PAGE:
Curated Collections of the Most Useful Facts.

What's This?
Ellis Island

Ellis Island

Ellis Island is an island in New York Harbor and was the gateway for millions of immigrants to the United States as the nation's busiest immigrant inspection station from 1892 until 1954. The island was greatly expanded with landfill between 1892 and 1934.

 

Curated by

Geordi Taylor

Geordi Taylor

54 Knowledge Cards

Views    912

Share     twitter share  

Curated Facts

The main building was restored after 30 years of abandonment and opened as a museum on September 10, 1990.

Article: National Parks of New Yor...
Source: Fact Sheet: Statue of Lib...

Before being designated as the site of one of the first Federal immigration station by President Benjamin Harrison in 1890, Ellis Island had a varied history. The local Indian tribes had called it “Kioshk” or Gull Island. Due to its rich and abundant oyster beds and plentiful and profitable shad runs, it was known as Oyster Island for many generations during the Dutch and English colonial periods

Article: National Parks of New Yor...
Source: Fact Sheet: Statue of Lib...

To create additional space at Ellis Island, two new islands were created (from about 1903 – 1910) using landfill from New York City subway tunnels and other sources. The second island became home to the hospital administration and contagious diseases ward, and the third island held the psychiatric ward.

Article: Ellis Island Trivia: Litt...
Source: Ellis Island Trivia: Litt...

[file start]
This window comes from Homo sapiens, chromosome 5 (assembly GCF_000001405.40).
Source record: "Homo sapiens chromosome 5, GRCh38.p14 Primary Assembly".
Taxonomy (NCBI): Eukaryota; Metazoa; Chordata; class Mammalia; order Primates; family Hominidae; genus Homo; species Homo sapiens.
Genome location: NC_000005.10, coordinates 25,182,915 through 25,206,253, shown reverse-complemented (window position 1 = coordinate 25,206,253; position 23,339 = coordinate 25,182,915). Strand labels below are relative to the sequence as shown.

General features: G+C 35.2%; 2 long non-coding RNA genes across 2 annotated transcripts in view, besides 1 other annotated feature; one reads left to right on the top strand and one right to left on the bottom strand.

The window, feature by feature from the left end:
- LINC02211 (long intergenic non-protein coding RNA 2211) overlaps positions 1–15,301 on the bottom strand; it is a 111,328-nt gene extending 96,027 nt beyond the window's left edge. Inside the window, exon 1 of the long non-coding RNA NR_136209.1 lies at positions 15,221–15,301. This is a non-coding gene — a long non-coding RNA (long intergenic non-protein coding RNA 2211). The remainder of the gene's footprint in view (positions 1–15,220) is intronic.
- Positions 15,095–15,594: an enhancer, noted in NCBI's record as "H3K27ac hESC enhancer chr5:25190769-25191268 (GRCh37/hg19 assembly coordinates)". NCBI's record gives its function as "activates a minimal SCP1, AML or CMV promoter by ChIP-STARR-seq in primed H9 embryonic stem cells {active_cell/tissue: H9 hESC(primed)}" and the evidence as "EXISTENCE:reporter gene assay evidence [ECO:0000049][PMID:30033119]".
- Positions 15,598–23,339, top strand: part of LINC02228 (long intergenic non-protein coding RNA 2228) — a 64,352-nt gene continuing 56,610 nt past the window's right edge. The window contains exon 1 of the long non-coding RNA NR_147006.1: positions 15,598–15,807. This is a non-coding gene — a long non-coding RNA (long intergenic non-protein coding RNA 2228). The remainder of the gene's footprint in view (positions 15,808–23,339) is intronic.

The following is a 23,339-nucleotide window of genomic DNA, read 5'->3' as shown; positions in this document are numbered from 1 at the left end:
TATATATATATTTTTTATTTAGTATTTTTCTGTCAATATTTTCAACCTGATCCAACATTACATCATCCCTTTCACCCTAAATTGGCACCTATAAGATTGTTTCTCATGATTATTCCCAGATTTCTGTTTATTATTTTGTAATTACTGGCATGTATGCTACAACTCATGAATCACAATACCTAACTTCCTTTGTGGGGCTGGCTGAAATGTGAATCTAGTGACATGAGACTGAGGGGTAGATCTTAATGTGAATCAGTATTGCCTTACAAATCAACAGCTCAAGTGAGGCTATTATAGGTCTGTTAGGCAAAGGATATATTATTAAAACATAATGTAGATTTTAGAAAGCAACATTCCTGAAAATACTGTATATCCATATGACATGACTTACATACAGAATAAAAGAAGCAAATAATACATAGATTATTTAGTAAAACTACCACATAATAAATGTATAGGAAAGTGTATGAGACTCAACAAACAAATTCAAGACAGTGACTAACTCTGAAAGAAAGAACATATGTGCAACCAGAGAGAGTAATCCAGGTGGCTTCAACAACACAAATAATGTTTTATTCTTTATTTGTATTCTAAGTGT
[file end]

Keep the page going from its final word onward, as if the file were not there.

Even though Ellis Island is considered a New York City attraction,  only part of the island is actually in the state of New York – about 80% of the island is in New Jersey. In fact, after a lengthy court battle, the U.S. Supreme Court ruled in 1998 that the state of New Jersey had authority over most of the 27.5 acres that make up Ellis Island.

Article: Ellis Island Trivia: Litt...
Source: Ellis Island Trivia: Litt...

The problem for many of those who wanted to emigrate was that they couldn't find any regular employment in the first place. Without steady income, saving such a fare could be difficult if not impossible.

Article: The journey to Ellis Isla...
Source: The journey to Ellis Isla...

The journey to Ellis Island, the New York immigration reception point from 1892, usually began with receipt of a pre-paid ticket from a family member already settled in America. Those that could afford to buy their fare themselves were small in number. Steerage fares between 1880 and the start of World War 1 held fairly steady at £4-£5 which was equal to half the annual income of a labourer.

Article: The journey to Ellis Isla...
Source: The journey to Ellis Isla...

Immigrants who arrived here (Italy and Austro-Hungary had the largest numbers of immigrants) in possession of a first or second class ticket were given cursory examinations shipboard and allowed to enter America with little delay. Steerage - or poorer passengers - were subject to more rigorous examinations and were denied entry if obviously ill. In all, only 2% of all arrivals were sent back to their countries.

Article: Ellis Island
Source: Ellis Island, New York Ci...

From 1892 to 1954, Ellis Island was the immigrant gateway to America. More than 12 million people would arrive here on the way to their new life in a new country. Many had little or no money, some were ill, others had family waiting for them on the other side of the gate

Article: Ellis Island
Source: Ellis Island, New York Ci...

It has been estimated that one out of every two Americans living today can trace his or her family history back to at least one ancestor who passed through the famous immigration station on New York's Ellis Island.

Article: Ellis Island Era Immigrat...
Source: Ellis Island Era Immigrat...

Contrary to popular mythology, a huge percentage of European immigrants to the United States never dreamt of settling permanently on these shores, but rather hoped only to earn enough money in America to return prosperously to their home countries. In the late nineteenth and early twentieth centuries, nearly half of all European immigrants eventually repatriated to their homelands

Article: Ellis Island Era Immigrat...
Source: Ellis Island Era Immigrat...
Player
feedback